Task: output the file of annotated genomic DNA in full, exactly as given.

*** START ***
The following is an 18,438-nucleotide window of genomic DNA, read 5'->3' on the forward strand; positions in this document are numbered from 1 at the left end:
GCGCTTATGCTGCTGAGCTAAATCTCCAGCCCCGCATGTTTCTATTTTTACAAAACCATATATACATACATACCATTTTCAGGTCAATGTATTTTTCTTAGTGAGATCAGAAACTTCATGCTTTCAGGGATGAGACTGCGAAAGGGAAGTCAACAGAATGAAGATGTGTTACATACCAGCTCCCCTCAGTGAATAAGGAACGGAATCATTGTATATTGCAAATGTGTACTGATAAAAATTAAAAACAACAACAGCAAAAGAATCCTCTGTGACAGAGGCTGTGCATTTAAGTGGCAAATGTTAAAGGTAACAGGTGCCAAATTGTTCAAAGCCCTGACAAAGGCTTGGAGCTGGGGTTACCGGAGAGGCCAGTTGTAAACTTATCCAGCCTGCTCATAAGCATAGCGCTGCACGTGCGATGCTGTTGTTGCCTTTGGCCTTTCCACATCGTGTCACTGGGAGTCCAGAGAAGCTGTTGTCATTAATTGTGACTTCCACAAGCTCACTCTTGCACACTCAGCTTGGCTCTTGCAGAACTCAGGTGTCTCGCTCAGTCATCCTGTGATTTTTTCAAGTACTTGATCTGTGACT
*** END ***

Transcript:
The following is an 18,438-nucleotide window of genomic DNA, read 5'->3' on the forward strand; positions in this document are numbered from 1 at the left end:
GCGCTTATGCTGCTGAGCTAAATCTCCAGCCCCGCATGTTTCTATTTTTACAAAACCATATATACATACATACCATTTTCAGGTCAATGTATTTTTCTTAGTGAGATCAGAAACTTCATGCTTTCAGGGATGAGACTGCGAAAGGGAAGTCAACAGAATGAAGATGTGTTACATACCAGCTCCCCTCAGTGAATAAGGAACGGAATCATTGTATATTGCAAATGTGTACTGATAAAAATTAAAAACAACAACAGCAAAAGAATCCTCTGTGACAGAGGCTGTGCATTTAAGTGGCAAATGTTAAAGGTAACAGGTGCCAAATTGTTCAAAGCCCTGACAAAGGCTTGGAGCTGGGGTTACCGGAGAGGCCAGTTGTAAACTTATCCAGCCTGCTCATAAGCATAGCGCTGCACGTGCGATGCTGTTGTTGCCTTTGGCCTTTCCACATCGTGTCACTGGGAGTCCAGAGAAGCTGTTGTCATTAATTGTGACTTCCACAAGCTCACTCTTGCACACTCAGCTTGGCTCTTGCAGAACTCAGGTGTCTCGCTCAGTCATCCTGTGATTTTTTCAAGTACTTGATCTGTGACT